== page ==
You don’t have to eat just like a caveman to call yourself Paleo. Or at least that’s the attitude of Paleo blogger and cookbook author Michelle Tam, creator of NomNomPaleo.com and the book, Nom Nom Paleo: Food for Humans. “I’m not a slave to ‘this is exactly Paleo,'” she says. “Cavemen ate bugs and raw meat.” For Tam, the real goal of eating Paleo is to make smart choices and be more conscious of where your food comes from and how eating it makes you feel. Oh, and it’s got to taste good too!
Sure, they’ve been lurking on the shelves of health food stores for decades, but suddenly, it seems, seeds have been pushed into the limelight as the latest (and littlest!) superfoods. “Seeds give you a lot of nutritional bang for your buck,” says Alissa Rumsey, RD, spokesperson for the Academy of Nutrition and Dietetics. “You don’t need to use much in order to get a good dose of protein, fiber and other nutrients.” Here, the seeds to sow in your diet — and the all the good things you’ll reap when you do.
Is your house making your fat? It’s possible that the urge to reach for a cookie instead of an apple or to dig into second and third helpings really isn’t our fault. According to food psychologist Brian Wansink, director of Cornell University’s Food and Brand Lab, our environment is the biggest predictor of whether or not we have healthy eating habits. He’s identified what he calls the “five zones” where most of our eating and food choices occur — home, favorite restaurants, workplace, grocery stores and our kids’ schools. In his new book, Slim by Design: Mindless Eating Solutions for Everyday Life (William Morrow), he explains how each affects us and how we can take more control.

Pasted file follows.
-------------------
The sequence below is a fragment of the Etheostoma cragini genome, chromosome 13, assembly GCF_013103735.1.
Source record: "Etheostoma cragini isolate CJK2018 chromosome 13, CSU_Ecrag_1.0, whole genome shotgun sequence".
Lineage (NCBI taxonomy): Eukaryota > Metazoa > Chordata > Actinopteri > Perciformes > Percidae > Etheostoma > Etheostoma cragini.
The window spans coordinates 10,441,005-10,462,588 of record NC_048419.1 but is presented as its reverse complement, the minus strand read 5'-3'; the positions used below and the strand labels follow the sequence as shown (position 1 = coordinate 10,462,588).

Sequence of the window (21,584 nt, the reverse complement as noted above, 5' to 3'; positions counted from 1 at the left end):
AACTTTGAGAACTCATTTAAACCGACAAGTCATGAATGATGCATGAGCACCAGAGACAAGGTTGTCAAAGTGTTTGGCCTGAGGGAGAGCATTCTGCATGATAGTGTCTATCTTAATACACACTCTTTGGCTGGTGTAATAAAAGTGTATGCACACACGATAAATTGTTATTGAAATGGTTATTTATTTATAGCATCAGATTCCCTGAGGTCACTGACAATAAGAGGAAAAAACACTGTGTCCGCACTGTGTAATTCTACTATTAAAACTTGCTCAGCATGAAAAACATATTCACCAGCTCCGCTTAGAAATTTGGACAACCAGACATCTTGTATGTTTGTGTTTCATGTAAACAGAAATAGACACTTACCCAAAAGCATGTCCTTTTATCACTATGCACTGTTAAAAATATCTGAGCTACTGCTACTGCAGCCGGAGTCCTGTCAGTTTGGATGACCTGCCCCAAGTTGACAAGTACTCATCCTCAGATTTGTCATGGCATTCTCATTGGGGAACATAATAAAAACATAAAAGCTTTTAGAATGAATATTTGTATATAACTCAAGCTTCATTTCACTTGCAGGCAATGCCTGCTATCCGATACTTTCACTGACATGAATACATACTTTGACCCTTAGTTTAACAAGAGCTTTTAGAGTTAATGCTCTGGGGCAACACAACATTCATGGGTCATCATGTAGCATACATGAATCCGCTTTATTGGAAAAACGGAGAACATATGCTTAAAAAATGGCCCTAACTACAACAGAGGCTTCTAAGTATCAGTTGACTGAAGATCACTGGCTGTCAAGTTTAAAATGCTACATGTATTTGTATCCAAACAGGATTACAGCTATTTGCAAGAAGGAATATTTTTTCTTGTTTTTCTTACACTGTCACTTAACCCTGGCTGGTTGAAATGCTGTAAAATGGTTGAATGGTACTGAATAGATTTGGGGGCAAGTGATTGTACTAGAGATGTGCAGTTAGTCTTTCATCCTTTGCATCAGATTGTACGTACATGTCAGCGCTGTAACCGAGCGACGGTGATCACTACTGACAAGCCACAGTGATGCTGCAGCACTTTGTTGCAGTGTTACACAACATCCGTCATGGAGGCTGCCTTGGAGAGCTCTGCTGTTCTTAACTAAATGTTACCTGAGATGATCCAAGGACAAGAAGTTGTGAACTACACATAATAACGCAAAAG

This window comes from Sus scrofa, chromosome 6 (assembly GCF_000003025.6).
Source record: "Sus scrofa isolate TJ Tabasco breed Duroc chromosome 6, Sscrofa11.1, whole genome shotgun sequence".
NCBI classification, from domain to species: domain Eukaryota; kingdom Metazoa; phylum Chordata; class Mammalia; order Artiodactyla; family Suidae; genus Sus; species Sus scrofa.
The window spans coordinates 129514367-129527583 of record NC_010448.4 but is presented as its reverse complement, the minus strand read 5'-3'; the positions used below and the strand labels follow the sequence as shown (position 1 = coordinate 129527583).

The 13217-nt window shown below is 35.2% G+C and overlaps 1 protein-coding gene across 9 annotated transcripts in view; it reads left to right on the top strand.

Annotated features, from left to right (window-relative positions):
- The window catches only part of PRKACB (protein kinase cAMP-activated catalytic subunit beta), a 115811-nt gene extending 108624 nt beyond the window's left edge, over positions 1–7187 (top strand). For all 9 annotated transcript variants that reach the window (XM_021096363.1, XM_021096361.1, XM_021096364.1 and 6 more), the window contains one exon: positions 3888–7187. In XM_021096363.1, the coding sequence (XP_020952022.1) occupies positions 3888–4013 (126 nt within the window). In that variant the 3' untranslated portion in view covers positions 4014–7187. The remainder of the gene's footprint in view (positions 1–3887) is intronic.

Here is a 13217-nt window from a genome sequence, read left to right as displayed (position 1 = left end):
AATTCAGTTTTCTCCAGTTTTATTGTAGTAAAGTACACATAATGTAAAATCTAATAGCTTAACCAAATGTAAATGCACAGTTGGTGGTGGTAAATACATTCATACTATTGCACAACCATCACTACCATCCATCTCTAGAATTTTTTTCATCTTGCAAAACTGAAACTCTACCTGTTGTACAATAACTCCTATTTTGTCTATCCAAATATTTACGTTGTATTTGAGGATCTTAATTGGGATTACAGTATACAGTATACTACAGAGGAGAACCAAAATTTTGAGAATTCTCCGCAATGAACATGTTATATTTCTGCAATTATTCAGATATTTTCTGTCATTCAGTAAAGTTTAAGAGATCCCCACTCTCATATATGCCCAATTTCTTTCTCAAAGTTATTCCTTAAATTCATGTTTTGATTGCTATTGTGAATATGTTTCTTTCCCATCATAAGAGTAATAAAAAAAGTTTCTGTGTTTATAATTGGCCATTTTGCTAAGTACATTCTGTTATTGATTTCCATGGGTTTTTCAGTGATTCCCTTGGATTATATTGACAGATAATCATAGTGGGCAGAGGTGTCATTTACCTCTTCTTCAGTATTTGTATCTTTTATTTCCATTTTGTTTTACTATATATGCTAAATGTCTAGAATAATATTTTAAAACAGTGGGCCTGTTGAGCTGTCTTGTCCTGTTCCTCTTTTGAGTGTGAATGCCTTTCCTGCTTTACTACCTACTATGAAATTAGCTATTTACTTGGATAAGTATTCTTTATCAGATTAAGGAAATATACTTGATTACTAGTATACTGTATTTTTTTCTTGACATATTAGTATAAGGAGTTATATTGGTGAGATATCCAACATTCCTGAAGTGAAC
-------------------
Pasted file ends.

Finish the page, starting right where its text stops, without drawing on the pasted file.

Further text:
What does skinny taste like? Just ask Gina Homolka. For six years, low-fat foodie Gina Homolka has been satisfying the tastebuds of a loyal following with her Skinnytaste blog. Her recipes reflect her own eating philosophy — delicious, healthy, seasonal dishes that also just so happen to be low in calories and fat. This month she debuts The Skinnytaste Cookbook: Light on Calories, Big on Flavor.
The name sounds strangely antiseptic, and the powdery flakes look suspiciously like what you’d sprinkle into the goldfish tank. But that does not deter certain cooks and bloggers (mostly vegetarian and vegan ones) from singing the praises of nutritional yeast. So what exactly is this supplement and what has it done to deserve a spot on the health food hot list? Read more
When Silvana Nardone’s son Isaiah was ten, he was diagnosed with an allergy to gluten and dairy. His first reaction was, “What am I going to eat?” But lucky for him, his mom was more than up to the challenge. “He told me the one thing he really wanted to be able to eat was cornbread, so I spent the next two months trying — and failing — to mimic the exact taste and texture of gluten-full cornbread,” says Nardone, who is also a contributor to Healthy Eats. Eventually, she nailed it and was inspired to keep finding ways to make Isaiah gluten- and dairy-free versions of all his favorite foods. In her latest cookbook, Silvana’s Gluten-Free, Dairy-Free Kitchen, she shares what she has learned. Read more
It’s a cruel fact: Many of the foods that are potentially good for us also have names seemingly designed to trip us up. Who among us did not have the red-in-the-face moment of learning that quinoa wasn’t pronounced “kee-noah”? To spare us all future embarrassment in the aisles of the Health Food Hut, here’s a guide to several food words known to cause verbal stumbles.
What it is: This dark purple berry is now ubiquitous in health-food store products everywhere, thanks to its reputed superfood powers. It’s a storehouse of antioxidants and may help support the immune system.
How to say it: You’ll sound like a pro at the smoothie shack when you ask to have “ah-sah-EE” added to the mix.